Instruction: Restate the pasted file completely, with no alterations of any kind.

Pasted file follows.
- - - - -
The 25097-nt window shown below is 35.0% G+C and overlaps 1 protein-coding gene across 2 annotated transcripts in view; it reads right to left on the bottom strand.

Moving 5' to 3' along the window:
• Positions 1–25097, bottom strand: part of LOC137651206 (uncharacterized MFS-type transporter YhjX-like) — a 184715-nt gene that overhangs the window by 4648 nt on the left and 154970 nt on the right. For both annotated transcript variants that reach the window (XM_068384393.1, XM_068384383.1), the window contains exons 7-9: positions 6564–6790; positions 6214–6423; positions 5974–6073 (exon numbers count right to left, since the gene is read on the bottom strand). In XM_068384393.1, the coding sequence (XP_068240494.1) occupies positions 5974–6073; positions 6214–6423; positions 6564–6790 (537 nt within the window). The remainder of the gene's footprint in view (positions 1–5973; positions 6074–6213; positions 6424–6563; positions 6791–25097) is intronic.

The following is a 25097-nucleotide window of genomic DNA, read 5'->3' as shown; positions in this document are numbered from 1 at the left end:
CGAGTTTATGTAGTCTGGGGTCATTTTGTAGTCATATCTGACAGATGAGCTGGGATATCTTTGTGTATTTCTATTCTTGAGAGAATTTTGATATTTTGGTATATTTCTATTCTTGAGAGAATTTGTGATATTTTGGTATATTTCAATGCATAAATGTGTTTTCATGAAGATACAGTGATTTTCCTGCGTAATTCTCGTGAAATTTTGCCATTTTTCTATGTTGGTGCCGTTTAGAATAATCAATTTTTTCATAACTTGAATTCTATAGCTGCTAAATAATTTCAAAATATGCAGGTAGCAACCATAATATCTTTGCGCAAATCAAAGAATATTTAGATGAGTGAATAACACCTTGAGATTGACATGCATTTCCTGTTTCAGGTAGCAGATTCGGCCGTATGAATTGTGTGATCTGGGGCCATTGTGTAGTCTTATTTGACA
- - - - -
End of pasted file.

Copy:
The 25097-nt window shown below is 35.0% G+C and overlaps 1 protein-coding gene across 2 annotated transcripts in view; it reads right to left on the bottom strand.

Moving 5' to 3' along the window:
• Positions 1–25097, bottom strand: part of LOC137651206 (uncharacterized MFS-type transporter YhjX-like) — a 184715-nt gene that overhangs the window by 4648 nt on the left and 154970 nt on the right. For both annotated transcript variants that reach the window (XM_068384393.1, XM_068384383.1), the window contains exons 7-9: positions 6564–6790; positions 6214–6423; positions 5974–6073 (exon numbers count right to left, since the gene is read on the bottom strand). In XM_068384393.1, the coding sequence (XP_068240494.1) occupies positions 5974–6073; positions 6214–6423; positions 6564–6790 (537 nt within the window). The remainder of the gene's footprint in view (positions 1–5973; positions 6074–6213; positions 6424–6563; positions 6791–25097) is intronic.

The following is a 25097-nucleotide window of genomic DNA, read 5'->3' as shown; positions in this document are numbered from 1 at the left end:
CGAGTTTATGTAGTCTGGGGTCATTTTGTAGTCATATCTGACAGATGAGCTGGGATATCTTTGTGTATTTCTATTCTTGAGAGAATTTTGATATTTTGGTATATTTCTATTCTTGAGAGAATTTGTGATATTTTGGTATATTTCAATGCATAAATGTGTTTTCATGAAGATACAGTGATTTTCCTGCGTAATTCTCGTGAAATTTTGCCATTTTTCTATGTTGGTGCCGTTTAGAATAATCAATTTTTTCATAACTTGAATTCTATAGCTGCTAAATAATTTCAAAATATGCAGGTAGCAACCATAATATCTTTGCGCAAATCAAAGAATATTTAGATGAGTGAATAACACCTTGAGATTGACATGCATTTCCTGTTTCAGGTAGCAGATTCGGCCGTATGAATTGTGTGATCTGGGGCCATTGTGTAGTCTTATTTGACA